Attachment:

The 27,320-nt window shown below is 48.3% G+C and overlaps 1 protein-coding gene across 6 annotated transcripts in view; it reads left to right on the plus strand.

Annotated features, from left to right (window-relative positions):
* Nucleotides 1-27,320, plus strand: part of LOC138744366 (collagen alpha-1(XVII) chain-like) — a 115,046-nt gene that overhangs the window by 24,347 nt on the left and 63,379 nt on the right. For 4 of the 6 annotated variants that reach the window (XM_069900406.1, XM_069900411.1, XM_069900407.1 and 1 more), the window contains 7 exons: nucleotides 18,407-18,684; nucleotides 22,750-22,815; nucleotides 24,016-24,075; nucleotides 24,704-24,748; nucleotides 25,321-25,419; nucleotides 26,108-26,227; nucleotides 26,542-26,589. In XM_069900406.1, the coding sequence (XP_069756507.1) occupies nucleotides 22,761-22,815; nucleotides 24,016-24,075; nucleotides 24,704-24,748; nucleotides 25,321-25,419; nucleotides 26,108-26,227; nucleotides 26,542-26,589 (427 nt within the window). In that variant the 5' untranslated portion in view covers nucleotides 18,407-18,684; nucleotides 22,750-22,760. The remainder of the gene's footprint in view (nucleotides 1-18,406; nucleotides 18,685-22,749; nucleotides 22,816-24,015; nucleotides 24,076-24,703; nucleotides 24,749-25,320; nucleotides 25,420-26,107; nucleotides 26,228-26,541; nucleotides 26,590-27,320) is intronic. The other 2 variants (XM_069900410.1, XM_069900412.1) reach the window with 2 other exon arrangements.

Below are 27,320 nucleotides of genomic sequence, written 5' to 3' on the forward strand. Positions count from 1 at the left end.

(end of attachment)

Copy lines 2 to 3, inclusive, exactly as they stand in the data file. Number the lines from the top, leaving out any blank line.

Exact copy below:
Annotated features, from left to right (window-relative positions):
* Nucleotides 1-27,320, plus strand: part of LOC138744366 (collagen alpha-1(XVII) chain-like) — a 115,046-nt gene that overhangs the window by 24,347 nt on the left and 63,379 nt on the right. For 4 of the 6 annotated variants that reach the window (XM_069900406.1, XM_069900411.1, XM_069900407.1 and 1 more), the window contains 7 exons: nucleotides 18,407-18,684; nucleotides 22,750-22,815; nucleotides 24,016-24,075; nucleotides 24,704-24,748; nucleotides 25,321-25,419; nucleotides 26,108-26,227; nucleotides 26,542-26,589. In XM_069900406.1, the coding sequence (XP_069756507.1) occupies nucleotides 22,761-22,815; nucleotides 24,016-24,075; nucleotides 24,704-24,748; nucleotides 25,321-25,419; nucleotides 26,108-26,227; nucleotides 26,542-26,589 (427 nt within the window). In that variant the 5' untranslated portion in view covers nucleotides 18,407-18,684; nucleotides 22,750-22,760. The remainder of the gene's footprint in view (nucleotides 1-18,406; nucleotides 18,685-22,749; nucleotides 22,816-24,015; nucleotides 24,076-24,703; nucleotides 24,749-25,320; nucleotides 25,420-26,107; nucleotides 26,228-26,541; nucleotides 26,590-27,320) is intronic. The other 2 variants (XM_069900410.1, XM_069900412.1) reach the window with 2 other exon arrangements.